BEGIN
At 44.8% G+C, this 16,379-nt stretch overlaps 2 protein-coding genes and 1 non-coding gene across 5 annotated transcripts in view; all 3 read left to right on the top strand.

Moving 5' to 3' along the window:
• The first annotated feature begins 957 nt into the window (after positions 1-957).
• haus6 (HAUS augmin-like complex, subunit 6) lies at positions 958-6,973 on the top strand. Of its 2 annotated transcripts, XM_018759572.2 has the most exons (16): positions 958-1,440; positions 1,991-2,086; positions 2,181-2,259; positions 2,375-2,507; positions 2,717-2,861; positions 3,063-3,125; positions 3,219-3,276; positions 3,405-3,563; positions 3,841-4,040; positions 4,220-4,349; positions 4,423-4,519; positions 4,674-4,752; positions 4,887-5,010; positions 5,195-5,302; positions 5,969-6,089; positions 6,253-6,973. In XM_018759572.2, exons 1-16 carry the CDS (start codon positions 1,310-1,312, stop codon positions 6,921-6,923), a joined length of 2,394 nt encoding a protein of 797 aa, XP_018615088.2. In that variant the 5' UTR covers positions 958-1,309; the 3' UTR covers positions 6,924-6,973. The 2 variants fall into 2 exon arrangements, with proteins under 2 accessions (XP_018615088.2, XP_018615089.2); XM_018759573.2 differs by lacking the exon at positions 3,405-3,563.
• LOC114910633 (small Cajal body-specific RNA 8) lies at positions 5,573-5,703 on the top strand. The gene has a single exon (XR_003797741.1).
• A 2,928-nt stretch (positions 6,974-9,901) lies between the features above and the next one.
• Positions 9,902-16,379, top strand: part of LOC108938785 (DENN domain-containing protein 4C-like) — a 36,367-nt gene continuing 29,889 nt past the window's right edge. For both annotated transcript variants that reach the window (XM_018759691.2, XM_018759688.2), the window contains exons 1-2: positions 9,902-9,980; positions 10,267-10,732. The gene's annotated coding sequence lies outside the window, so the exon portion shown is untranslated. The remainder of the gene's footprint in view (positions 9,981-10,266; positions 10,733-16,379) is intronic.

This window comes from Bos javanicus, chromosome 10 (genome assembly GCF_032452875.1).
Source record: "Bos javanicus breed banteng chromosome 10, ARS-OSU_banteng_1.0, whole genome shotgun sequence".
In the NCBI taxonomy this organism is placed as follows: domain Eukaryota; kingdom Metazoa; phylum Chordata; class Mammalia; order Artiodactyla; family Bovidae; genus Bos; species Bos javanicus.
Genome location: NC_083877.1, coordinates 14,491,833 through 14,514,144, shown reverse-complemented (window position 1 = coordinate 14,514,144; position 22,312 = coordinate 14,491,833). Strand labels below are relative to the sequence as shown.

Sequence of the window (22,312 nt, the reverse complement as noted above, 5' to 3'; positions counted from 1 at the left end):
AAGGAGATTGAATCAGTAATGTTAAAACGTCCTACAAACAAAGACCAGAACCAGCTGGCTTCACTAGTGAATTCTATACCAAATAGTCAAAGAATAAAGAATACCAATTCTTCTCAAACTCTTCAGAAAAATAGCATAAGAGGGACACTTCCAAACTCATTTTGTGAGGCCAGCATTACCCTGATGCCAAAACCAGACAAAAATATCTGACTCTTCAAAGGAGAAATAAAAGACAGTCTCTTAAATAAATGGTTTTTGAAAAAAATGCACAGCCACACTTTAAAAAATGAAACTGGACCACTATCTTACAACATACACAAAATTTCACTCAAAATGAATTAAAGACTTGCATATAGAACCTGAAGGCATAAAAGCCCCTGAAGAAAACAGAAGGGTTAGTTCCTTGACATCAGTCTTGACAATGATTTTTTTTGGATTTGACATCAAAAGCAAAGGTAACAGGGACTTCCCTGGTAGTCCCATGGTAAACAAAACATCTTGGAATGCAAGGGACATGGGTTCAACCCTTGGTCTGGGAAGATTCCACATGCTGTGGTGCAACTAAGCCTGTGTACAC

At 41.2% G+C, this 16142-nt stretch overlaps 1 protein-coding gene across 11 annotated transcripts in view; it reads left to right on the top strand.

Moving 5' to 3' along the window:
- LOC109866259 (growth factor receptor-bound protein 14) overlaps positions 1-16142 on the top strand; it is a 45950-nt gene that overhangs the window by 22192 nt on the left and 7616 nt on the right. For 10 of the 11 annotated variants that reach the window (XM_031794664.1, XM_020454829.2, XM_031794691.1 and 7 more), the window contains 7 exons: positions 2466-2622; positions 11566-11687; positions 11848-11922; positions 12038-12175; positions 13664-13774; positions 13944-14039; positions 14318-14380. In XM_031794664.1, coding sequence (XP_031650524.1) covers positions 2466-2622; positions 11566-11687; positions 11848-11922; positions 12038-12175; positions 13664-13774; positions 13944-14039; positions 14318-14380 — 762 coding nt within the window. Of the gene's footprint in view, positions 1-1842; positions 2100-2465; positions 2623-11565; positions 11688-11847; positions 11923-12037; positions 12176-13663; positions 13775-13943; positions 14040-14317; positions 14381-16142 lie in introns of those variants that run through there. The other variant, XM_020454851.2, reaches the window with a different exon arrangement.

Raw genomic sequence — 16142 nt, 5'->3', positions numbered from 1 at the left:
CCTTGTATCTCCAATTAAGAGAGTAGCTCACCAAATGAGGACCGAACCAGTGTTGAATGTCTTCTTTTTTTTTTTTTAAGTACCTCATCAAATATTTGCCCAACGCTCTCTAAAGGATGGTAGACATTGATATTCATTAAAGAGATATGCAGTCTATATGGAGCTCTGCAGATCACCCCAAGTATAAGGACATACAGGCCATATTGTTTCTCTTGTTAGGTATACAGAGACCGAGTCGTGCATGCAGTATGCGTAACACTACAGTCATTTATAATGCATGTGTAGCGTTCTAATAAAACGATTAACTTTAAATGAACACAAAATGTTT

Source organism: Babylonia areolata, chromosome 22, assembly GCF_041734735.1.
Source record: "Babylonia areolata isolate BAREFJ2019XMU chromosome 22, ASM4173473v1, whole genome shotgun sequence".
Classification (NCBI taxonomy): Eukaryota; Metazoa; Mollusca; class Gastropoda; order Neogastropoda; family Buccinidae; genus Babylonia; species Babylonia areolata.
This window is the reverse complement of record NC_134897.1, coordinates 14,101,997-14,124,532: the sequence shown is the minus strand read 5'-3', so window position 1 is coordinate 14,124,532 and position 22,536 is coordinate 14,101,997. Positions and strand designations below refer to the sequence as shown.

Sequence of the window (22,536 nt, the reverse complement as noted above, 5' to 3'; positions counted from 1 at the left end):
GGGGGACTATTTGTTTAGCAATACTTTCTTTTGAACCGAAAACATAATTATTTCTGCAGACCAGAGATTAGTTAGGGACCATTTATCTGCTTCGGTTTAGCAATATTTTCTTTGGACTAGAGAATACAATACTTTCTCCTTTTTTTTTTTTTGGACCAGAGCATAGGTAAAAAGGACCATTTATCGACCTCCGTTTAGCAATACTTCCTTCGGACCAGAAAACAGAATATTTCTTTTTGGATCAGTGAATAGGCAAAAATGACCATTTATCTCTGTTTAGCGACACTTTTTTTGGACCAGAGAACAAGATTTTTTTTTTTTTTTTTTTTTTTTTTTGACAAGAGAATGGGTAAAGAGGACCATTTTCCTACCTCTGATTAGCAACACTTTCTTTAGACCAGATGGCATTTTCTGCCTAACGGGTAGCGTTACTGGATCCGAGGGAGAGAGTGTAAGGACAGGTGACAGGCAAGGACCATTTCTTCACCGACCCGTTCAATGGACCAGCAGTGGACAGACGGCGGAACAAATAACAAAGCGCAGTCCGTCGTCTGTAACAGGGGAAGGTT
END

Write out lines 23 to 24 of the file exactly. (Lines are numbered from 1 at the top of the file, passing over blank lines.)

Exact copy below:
Sequence of the window (22,536 nt, the reverse complement as noted above, 5' to 3'; positions counted from 1 at the left end):
GGGGGACTATTTGTTTAGCAATACTTTCTTTTGAACCGAAAACATAATTATTTCTGCAGACCAGAGATTAGTTAGGGACCATTTATCTGCTTCGGTTTAGCAATATTTTCTTTGGACTAGAGAATACAATACTTTCTCCTTTTTTTTTTTTTGGACCAGAGCATAGGTAAAAAGGACCATTTATCGACCTCCGTTTAGCAATACTTCCTTCGGACCAGAAAACAGAATATTTCTTTTTGGATCAGTGAATAGGCAAAAATGACCATTTATCTCTGTTTAGCGACACTTTTTTTGGACCAGAGAACAAGATTTTTTTTTTTTTTTTTTTTTTTTTTTGACAAGAGAATGGGTAAAGAGGACCATTTTCCTACCTCTGATTAGCAACACTTTCTTTAGACCAGATGGCATTTTCTGCCTAACGGGTAGCGTTACTGGATCCGAGGGAGAGAGTGTAAGGACAGGTGACAGGCAAGGACCATTTCTTCACCGACCCGTTCAATGGACCAGCAGTGGACAGACGGCGGAACAAATAACAAAGCGCAGTCCGTCGTCTGTAACAGGGGAAGGTT